Charge G4S With The Mubenga Killing!

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THE THREE G4S guards who unlawfully killed Jimmy Mubenga in 2010 – when he was just 46 years old – using restraint holds as they were forcibly deporting him on board a plane that was due to take off from Heathrow to Angola, have at last been charged with manslaughter after the Crown Prosecution Service reviewed the case.

Mubenga complained that he could not breathe as the three guards used restraint holds that killed him.

No charges were previously brought against Colin Kaler, Terrence Hughes and Stuart Tribelnig, despite the ample evidence of what they had done. Then, last July, an inquest jury concluded that he had been unlawfully killed – a verdict that came after an eight-week hearing at Isleworth Crown Court.

The inquest heard that Kaler, Hughes and Tribelnig restrained Mubenga for 30 minutes, while passengers on board the plane heard Mubenga shout: ‘They’re going to kill me.’

Mubenga eventually stopped breathing and the plane was grounded before paramedics arrived, but he was pronounced dead soon after.

Now the CPS has found ‘sufficient evidence’ that ‘it is in the public interest to prosecute’. The three men will now face trial. Many people think that it is G4S that should be in the dock, but the CPS, after delaying any prosecutions for years, has decided there is insufficient evidence for charging G4S with corporate manslaughter.

The three men will now appear at Westminster Magistrates Court on April 7th.

Mubenga, an Angolan national, was being deported back to his native country when the G4S guards held him down and killed him.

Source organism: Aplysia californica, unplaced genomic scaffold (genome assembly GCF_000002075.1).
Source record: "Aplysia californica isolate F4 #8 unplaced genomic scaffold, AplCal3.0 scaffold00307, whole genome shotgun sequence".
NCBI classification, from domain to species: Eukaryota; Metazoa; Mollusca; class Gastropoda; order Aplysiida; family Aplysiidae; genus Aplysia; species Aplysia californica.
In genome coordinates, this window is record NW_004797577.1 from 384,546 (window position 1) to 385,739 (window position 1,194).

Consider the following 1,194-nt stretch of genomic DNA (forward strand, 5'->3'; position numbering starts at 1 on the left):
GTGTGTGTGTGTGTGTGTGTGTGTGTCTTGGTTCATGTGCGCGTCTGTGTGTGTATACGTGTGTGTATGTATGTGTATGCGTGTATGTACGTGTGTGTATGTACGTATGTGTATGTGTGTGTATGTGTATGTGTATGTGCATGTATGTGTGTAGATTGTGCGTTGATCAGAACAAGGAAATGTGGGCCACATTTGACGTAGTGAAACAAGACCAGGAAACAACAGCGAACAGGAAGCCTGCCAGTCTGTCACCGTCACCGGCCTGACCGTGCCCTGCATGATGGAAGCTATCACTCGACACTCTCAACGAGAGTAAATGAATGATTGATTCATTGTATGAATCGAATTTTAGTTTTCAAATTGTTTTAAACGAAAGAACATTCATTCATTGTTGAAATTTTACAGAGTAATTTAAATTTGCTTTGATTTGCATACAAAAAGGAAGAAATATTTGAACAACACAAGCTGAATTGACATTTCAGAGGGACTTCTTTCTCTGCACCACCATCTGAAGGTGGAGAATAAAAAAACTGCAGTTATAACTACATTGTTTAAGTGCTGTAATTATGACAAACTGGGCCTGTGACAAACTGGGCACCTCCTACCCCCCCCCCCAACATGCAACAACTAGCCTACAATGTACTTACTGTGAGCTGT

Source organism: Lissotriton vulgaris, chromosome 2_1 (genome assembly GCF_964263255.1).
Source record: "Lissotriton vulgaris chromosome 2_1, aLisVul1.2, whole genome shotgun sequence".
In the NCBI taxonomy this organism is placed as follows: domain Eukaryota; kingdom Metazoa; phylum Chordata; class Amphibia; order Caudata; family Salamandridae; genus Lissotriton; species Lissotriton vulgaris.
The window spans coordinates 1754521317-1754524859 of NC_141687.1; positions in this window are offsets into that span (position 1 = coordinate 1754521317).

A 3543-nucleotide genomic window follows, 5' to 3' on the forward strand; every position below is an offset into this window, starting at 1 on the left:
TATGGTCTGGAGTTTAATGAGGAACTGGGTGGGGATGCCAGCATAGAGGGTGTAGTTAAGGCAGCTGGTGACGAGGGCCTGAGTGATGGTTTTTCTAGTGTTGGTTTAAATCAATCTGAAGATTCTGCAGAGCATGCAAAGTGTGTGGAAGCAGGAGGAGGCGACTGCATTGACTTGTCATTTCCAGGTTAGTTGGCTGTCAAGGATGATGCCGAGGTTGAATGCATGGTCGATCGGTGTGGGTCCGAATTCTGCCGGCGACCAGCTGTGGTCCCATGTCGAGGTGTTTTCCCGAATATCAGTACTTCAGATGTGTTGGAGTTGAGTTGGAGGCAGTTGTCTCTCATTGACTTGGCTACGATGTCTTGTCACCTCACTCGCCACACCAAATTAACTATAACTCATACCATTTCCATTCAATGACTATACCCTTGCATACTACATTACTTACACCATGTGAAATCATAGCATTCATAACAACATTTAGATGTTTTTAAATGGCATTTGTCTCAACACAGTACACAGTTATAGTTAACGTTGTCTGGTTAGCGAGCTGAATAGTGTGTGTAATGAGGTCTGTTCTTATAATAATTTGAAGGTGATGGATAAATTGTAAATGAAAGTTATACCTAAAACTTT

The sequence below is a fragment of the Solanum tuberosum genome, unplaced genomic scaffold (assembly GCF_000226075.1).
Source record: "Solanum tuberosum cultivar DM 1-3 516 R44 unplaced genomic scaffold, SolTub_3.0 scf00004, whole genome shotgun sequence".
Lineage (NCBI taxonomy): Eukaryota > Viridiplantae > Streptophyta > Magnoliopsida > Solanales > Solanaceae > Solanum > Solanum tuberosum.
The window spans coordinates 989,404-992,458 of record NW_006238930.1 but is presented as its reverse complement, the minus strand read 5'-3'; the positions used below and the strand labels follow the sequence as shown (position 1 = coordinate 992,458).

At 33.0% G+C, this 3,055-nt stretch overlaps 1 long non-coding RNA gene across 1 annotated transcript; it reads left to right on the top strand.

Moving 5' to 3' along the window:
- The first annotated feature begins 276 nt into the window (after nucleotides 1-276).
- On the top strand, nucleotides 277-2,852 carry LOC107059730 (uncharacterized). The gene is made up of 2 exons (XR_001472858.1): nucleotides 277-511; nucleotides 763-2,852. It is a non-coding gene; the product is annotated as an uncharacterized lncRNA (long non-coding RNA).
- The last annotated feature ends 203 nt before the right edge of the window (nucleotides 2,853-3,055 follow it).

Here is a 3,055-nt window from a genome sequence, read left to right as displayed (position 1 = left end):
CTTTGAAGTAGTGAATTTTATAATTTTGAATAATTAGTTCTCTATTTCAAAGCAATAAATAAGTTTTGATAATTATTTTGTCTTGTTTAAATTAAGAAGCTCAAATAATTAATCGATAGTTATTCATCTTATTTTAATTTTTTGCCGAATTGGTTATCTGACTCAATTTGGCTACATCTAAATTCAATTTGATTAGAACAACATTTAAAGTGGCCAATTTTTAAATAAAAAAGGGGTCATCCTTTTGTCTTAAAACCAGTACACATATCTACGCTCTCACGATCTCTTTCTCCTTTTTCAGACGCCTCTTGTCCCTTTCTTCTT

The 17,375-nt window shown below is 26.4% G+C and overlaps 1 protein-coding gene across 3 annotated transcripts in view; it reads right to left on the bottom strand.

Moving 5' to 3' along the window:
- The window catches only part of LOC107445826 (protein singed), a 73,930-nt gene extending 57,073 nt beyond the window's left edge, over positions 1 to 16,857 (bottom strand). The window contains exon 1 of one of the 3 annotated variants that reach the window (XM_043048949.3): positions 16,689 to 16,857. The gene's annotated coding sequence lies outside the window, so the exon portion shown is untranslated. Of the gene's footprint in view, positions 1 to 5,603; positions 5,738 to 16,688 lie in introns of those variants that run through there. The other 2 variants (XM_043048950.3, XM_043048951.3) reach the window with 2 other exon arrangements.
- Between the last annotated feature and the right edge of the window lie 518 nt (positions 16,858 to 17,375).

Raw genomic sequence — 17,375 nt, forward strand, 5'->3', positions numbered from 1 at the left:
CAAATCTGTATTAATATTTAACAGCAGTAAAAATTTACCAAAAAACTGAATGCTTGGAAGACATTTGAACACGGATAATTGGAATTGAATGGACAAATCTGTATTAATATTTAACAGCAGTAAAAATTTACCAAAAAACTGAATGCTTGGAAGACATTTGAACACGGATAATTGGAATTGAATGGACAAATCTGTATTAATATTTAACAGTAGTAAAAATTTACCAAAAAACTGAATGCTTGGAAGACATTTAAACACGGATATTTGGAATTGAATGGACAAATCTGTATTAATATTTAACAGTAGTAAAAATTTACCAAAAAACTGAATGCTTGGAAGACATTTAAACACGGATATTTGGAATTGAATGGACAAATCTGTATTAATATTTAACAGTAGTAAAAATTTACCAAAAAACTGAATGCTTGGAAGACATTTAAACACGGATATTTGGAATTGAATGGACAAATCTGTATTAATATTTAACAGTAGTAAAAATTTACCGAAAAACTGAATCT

The trial of the three must be the first step on the path to putting G4S in the dock on corporate manslaughter charges, and also putting it out of business. In fact, the three guards were arrested at the time of the killing but in 2012 the Crown Prosecution Service decided not to bring any charges.

That decision had to be reviewed after the inquest jury ruled Mubenga had been unlawfully killed.

G4S is one of the favourite privatisation vehicles favoured by the Tory-led government, and favoured by reactionary regimes all over the world. It consumes billions of taxpayers’ money but, as the security disaster at the London Olympics proved when the army had to be called in, it just cannot do the jobs it is given to do. It is, however, much cheaper than state-owned services where there is proper training and regulation.

G4S is also very popular in Israel. It provides services to the Israeli Prison Service. Prisons in Israel hold Palestinian political prisoners who have been arrested in the Occupied Territories and transferred to Israel in violation of the Geneva Convention.

Physical violence and torture of Palestinian prisoners, including child detainees, have been widely documented. G4S also provides security services to Israeli checkpoints and police, and to many private companies that operate in illegal Israeli settlements in the West Bank. G4S has been repeatedly accused of abusing migrants in immigration detention centres and during forcible deportations.

A record 773 complaints were filed by detainees against G4S in 2010, including 48 claims of assault.

Despite the latest CPS decision not to prosecute G4S over the Mubenga killing, G4S whistleblowers had submitted evidence to the parliamentary select committee that the company managers had been repeatedly warned by staff that lethal force was being used on ‘disruptive deportees’.

In January 2008, an aboriginal elder from Western Australia was ‘cooked to death’ while being transported in a G4S van with no air conditioning or water. G4S was fined $285,000 after pleading guilty to failing to ensure the health and safety of Mr Ward.

G4S is one of the companies used to replace public services as the coalition government dismantles them. It is taking over police forces, prisons, welfare provision, housing, schools and hospitals.

G4S is exploiting prisoners’ labour in the six private prisons it runs in the UK. 400 G4S prisoners are made to work 40 hours a week for as little as £2 a day. It is an arm of the privatising state. It must be put into the dock for the Mubenga killing and the trade unions must take action to drive it and the other privateers out of the public services.